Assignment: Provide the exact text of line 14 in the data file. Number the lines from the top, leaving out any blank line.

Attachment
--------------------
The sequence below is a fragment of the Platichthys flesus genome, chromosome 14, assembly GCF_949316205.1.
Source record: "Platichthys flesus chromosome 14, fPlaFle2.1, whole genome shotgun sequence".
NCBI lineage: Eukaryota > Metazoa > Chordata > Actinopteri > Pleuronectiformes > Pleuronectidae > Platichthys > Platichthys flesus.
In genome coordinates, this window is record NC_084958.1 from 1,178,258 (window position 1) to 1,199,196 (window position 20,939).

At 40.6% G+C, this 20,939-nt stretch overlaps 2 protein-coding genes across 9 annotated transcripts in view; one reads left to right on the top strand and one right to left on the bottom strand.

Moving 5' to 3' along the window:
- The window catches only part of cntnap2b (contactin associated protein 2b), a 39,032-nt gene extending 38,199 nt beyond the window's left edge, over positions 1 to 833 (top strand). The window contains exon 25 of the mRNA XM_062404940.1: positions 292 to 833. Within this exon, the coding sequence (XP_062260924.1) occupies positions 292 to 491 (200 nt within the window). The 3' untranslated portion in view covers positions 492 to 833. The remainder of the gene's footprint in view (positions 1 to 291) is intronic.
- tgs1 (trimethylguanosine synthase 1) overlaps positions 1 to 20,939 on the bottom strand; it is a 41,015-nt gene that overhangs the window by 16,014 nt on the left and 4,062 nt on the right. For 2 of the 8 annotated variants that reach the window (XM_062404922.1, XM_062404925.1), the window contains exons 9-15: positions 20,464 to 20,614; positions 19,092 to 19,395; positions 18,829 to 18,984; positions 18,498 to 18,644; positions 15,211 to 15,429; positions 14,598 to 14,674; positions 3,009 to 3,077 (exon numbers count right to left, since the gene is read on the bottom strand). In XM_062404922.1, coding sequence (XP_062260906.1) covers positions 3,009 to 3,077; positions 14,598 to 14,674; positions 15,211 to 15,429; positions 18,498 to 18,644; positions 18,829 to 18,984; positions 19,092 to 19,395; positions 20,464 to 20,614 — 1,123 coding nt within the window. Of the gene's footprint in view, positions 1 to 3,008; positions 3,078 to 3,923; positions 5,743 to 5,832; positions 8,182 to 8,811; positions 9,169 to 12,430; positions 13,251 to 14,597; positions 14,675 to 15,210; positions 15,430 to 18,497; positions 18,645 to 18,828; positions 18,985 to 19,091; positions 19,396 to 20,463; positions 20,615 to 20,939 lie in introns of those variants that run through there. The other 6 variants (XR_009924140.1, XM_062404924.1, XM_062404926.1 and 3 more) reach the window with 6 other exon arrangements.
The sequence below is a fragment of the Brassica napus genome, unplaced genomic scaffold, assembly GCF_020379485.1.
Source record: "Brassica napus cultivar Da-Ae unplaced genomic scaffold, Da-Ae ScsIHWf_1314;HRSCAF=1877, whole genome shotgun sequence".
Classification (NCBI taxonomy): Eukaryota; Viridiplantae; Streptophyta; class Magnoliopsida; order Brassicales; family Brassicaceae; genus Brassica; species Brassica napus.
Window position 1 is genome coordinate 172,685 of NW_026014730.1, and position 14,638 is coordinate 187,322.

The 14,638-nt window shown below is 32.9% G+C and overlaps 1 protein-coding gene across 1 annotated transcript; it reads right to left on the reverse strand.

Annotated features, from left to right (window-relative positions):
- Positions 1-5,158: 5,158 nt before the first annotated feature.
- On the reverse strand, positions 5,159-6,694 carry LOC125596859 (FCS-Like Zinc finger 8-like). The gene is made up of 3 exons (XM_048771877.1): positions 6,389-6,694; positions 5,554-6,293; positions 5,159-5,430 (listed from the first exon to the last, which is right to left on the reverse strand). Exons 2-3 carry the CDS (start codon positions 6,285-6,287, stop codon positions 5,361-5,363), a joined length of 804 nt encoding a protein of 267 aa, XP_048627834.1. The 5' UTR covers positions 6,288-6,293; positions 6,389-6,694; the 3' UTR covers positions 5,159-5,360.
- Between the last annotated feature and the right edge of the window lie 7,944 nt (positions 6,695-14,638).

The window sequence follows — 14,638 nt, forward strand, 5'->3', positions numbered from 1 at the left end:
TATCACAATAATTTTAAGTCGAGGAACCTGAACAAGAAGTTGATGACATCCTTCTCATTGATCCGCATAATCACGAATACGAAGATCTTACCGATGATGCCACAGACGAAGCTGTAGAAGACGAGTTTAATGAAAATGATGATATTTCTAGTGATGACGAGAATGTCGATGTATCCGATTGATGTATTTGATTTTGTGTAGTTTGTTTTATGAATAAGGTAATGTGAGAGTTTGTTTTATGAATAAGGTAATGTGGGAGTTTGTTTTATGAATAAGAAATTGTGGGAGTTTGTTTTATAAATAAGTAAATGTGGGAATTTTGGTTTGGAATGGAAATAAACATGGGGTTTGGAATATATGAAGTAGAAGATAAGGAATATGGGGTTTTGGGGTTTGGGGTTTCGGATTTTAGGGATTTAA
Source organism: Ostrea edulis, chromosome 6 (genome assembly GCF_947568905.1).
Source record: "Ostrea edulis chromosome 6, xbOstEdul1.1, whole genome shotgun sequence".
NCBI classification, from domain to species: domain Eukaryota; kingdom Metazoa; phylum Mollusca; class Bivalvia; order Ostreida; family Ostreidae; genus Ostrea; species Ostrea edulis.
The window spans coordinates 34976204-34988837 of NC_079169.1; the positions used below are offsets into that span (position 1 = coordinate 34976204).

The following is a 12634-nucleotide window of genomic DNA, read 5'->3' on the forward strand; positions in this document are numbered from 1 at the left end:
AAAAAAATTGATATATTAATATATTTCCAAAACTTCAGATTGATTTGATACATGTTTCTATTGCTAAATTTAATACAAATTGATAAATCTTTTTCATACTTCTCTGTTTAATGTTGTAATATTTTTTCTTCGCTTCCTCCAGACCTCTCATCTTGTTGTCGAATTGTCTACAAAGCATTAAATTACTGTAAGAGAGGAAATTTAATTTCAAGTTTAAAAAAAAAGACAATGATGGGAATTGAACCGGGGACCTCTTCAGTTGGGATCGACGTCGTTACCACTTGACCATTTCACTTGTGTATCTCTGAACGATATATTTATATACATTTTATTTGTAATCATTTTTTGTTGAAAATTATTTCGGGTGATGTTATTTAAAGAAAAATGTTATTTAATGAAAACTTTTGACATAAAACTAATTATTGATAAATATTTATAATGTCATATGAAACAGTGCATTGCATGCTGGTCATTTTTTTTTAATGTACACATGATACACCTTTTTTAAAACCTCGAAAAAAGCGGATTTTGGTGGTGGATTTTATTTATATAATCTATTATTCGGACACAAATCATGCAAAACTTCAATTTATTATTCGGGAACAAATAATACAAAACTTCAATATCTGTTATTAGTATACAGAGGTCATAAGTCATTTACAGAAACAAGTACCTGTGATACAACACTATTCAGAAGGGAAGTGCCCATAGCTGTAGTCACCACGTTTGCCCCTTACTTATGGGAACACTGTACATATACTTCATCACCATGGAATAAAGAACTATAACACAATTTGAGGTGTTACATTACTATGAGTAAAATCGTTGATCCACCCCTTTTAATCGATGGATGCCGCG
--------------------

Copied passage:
Annotated features, from left to right (window-relative positions):